As the Department of Labor’s rule to strengthen protections for retirement savers moves closer to final adoption, lobbyists for the finance sector are putting up a last ditch effort to stop the rule in its tracks. Toward that end, they have thrown the full weight of their support behind companion House bills that purport to require all retirement investment advisers to act in their customers’ best interests, but which would instead further entrench the harmful industry practices the DOL rule is intended to cure.
This issue is vitally important for working families and retirees who struggle to afford a secure and independent retirement. For too long, the financial professionals retirement savers turn to for advice have been free to steer them into investments that are profitable for the firm and the adviser but that expose the saver to unnecessary risks, subpar performance, and excessive costs. The result is a slow erosion of hard-earned savings for workers and retirees and windfall profits for financial firms.
The Department of Labor has proposed a rule that would address this problem by holding all financial professionals who offer retirement investment advice to a so-called fiduciary standard. Under the DOL rule, sales-based advisers, like broker-dealers and insurance agents, could still be paid through commissions on product sales so long as they are willing to make a legally binding pledge to act in their customers’ best interests, to charge only reasonable fees, and to rein in the common industry practices that encourage and reward advice that is not in the best interests of the customer.
Requiring all financial professionals to act in the best interests of their customers is a hard concept to oppose. After all, that’s what firms are implicitly selling when they call their salespeople “financial advisors” and market their investment sales as if they were offering objective, professional investment advice. And that is what investors overwhelmingly expect when they turn to these “financial advisors” for assistance with the complex decisions associated with saving and investing for retirement.
Reluctant to tackle the “best interest” issue head-on, financial firms and their lobbyists have mounted a variety of phony arguments against the DOL rule. They say the rule won’t allow firms to earn commission compensation when providing advice. It will. They say existing regulations are adequate to protect retirement savers. They’re not. They say their opposition to the DOL rule is based, not on their own financial interests, but on their deep concern over its potential impact on low and middle income savers. Please.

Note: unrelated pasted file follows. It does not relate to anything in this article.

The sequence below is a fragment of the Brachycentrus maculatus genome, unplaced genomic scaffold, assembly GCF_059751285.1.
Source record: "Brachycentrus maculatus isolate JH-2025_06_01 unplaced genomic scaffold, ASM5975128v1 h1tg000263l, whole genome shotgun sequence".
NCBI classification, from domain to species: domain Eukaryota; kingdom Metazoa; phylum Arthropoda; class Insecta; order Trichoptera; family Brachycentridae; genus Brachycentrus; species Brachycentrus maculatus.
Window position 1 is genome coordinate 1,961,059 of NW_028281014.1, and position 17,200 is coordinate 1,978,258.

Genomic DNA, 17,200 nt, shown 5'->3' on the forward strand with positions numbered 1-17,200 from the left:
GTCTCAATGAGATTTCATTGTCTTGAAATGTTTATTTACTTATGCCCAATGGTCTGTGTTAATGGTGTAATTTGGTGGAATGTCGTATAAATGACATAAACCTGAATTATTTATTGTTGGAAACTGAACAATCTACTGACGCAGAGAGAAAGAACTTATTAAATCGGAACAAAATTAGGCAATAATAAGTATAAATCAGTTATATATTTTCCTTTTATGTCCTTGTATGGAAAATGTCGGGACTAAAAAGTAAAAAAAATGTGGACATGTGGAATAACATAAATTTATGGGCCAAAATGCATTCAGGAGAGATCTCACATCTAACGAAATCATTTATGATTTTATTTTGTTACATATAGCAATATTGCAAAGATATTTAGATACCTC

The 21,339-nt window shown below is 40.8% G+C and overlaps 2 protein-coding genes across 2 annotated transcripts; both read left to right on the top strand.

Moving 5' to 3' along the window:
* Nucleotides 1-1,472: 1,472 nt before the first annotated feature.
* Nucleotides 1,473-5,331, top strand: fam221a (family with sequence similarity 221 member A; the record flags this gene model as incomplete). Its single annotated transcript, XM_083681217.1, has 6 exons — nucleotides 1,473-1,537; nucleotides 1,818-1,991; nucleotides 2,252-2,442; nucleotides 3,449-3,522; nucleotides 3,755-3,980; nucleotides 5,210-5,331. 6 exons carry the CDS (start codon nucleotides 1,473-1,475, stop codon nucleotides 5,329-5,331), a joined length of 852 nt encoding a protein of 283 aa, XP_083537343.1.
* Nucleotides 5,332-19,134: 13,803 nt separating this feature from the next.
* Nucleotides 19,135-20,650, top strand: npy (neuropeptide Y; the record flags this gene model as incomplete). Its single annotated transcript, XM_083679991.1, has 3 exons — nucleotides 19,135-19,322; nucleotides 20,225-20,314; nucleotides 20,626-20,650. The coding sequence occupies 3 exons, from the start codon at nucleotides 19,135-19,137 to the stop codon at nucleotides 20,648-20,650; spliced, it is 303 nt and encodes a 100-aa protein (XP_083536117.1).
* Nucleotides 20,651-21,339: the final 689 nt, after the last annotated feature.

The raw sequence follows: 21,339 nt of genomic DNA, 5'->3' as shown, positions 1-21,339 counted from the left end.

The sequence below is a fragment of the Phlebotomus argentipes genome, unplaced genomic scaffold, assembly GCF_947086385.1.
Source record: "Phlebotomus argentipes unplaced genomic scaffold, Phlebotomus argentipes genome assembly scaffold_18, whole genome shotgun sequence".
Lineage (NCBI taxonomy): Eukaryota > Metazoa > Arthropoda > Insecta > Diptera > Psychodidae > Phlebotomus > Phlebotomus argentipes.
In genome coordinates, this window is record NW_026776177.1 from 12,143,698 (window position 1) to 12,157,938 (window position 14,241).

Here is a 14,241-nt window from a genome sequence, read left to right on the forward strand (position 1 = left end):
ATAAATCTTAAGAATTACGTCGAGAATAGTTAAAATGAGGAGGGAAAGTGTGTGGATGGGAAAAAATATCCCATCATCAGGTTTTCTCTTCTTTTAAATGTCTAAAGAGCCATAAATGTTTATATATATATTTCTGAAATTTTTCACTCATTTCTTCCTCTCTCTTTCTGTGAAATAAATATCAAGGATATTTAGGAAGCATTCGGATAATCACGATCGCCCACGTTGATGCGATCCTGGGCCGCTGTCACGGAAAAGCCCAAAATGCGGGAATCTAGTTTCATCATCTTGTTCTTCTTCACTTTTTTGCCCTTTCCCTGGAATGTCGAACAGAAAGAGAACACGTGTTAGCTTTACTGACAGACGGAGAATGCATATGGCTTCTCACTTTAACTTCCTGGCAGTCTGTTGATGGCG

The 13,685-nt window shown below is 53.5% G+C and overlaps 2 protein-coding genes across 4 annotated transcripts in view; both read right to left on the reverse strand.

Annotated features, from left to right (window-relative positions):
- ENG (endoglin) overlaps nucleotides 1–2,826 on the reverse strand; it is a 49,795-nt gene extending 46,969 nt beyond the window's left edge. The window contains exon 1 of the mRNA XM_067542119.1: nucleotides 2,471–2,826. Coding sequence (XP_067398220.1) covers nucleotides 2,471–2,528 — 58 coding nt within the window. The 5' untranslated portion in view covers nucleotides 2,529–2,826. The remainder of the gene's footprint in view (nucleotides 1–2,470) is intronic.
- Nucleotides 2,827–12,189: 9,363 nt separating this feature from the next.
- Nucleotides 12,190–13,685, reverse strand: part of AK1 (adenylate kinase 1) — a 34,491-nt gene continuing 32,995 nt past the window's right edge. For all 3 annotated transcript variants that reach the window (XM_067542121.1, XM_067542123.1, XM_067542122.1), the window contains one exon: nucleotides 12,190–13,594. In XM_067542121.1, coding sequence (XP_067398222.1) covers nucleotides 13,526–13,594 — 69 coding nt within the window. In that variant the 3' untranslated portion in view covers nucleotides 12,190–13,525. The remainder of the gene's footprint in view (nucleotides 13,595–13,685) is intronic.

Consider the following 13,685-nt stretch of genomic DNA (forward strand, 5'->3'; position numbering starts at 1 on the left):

When these arguments fail to persuade, the industry has a fallback position. They say better alternatives exist that can achieve the same results as the DOL rule without as much burden on or disruption to the industry. And that is where the “Affordable Retirement Advice Protection Act” and the “Strengthening Access to Valuable Education and Retirement Support Act” come in.
Recently marked up in committee, the bills are being touted as bipartisan, consensus-driven bills that would require all financial advisers to act in their customers’ best interests when providing retirement investment advice. In reality, however, these bills do nothing more than require firms to change a few words in the disclaimers they currently use in order to continue to avoid any best interest obligations. Disclose that they are acting in a “sales or marketing capacity” and no best interest standard applies, depriving retirement savers of the protections when the conflicts of interest and risk to the investor are greatest.
The bills have other serious flaws. The best interest standard they apply is weak and unenforceable. The disclosures they require are meaningless boilerplate. They certainly won’t force firms to abandon practices that encourage and reward harmful advice. And, if the bills are adopted, all prospects for more meaningful reform would die.
In short, these bills don’t offer a “more workable” alternative to the DOL rule; they stifle the reforms it is meant to deliver.
Retirement savers seeking help from trusted financial advisors deserve advice they can trust, and not just a sales pitch dressed up as advice. With Americans’ retirement security at stake, it is imperative that members of Congress recognize these bills for what they are, and oppose them strenuously if and when they are brought up for a vote.